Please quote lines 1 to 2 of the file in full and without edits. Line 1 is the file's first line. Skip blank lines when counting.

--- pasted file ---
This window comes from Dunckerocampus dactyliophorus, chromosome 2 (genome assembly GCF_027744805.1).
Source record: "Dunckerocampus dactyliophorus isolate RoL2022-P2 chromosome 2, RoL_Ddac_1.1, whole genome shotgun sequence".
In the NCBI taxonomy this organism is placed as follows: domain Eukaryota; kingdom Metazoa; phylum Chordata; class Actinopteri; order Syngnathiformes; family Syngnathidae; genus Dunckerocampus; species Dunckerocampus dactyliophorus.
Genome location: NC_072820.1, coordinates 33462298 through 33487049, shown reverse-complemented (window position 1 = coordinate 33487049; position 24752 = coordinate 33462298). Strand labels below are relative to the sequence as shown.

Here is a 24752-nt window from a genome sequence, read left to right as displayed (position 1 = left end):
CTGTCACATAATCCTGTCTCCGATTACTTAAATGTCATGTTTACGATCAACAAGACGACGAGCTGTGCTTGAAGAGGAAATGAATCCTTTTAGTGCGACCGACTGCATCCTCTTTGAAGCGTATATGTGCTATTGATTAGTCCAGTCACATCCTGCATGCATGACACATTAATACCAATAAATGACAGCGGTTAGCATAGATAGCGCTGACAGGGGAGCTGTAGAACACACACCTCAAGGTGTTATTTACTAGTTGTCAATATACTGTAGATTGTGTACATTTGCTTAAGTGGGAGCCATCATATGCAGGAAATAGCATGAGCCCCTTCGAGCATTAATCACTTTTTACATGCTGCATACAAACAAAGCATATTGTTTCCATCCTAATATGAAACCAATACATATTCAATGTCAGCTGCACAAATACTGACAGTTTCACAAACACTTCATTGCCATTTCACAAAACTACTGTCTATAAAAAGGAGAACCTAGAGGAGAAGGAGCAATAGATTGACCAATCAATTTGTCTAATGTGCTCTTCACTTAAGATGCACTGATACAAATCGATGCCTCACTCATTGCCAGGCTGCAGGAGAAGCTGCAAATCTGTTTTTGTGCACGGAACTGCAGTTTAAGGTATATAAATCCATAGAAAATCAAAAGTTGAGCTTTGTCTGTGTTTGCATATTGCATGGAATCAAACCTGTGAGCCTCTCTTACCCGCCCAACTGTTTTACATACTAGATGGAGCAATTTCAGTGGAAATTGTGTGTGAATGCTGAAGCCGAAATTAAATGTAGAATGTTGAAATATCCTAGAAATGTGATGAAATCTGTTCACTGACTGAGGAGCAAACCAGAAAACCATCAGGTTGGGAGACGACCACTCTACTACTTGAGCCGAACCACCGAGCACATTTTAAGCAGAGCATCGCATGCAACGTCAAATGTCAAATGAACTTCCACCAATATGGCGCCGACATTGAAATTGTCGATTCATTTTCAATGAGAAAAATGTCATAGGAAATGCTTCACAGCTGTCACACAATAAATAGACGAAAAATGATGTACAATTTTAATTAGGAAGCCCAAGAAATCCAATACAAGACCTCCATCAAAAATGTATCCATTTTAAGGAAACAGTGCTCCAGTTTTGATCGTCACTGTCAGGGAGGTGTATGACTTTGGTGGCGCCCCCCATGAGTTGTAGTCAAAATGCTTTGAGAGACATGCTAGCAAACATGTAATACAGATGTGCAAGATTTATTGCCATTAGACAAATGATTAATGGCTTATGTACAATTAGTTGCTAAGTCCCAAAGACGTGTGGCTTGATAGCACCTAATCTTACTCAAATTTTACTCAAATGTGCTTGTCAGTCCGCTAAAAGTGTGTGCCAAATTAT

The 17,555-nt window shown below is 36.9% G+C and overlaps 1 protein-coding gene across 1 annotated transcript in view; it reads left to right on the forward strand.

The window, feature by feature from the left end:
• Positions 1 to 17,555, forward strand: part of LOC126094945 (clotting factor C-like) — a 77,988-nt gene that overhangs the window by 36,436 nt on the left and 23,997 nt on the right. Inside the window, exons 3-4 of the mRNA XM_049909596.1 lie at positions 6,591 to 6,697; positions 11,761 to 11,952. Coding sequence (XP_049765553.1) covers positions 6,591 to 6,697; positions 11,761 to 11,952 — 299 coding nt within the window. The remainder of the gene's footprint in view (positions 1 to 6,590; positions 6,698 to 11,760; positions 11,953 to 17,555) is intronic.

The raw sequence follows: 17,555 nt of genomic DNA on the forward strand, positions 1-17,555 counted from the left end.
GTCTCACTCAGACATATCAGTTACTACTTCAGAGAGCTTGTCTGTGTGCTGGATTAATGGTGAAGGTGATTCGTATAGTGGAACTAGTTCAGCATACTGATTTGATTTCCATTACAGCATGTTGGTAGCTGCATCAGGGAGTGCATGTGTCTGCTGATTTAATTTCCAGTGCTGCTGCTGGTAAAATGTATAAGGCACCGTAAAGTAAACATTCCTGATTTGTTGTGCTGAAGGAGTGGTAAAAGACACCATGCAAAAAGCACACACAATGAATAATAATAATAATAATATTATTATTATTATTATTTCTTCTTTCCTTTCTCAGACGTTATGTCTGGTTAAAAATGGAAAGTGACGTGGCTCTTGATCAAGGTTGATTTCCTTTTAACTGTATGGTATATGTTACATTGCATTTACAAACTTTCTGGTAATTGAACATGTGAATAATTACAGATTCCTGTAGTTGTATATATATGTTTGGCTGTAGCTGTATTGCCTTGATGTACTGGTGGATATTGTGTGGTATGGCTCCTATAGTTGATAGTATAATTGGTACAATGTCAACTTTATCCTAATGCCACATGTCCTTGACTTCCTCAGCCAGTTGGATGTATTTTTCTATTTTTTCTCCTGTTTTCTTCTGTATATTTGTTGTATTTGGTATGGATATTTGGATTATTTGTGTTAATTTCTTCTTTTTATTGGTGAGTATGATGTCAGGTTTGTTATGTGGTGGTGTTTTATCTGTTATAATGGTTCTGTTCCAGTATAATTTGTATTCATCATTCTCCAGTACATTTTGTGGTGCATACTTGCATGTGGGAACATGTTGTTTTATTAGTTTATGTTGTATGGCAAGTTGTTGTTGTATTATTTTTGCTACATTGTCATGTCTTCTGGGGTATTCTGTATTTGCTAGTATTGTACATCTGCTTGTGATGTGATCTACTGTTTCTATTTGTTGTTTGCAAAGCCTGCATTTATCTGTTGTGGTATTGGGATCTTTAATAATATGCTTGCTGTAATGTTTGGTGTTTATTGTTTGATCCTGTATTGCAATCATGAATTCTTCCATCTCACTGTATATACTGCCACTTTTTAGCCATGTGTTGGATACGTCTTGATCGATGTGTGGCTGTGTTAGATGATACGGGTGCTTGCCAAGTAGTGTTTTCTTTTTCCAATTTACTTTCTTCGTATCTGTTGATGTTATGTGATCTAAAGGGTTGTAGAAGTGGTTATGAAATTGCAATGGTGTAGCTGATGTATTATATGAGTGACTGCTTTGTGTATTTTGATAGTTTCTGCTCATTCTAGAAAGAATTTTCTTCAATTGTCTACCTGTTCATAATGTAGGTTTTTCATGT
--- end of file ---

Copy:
This window comes from Dunckerocampus dactyliophorus, chromosome 2 (genome assembly GCF_027744805.1).
Source record: "Dunckerocampus dactyliophorus isolate RoL2022-P2 chromosome 2, RoL_Ddac_1.1, whole genome shotgun sequence".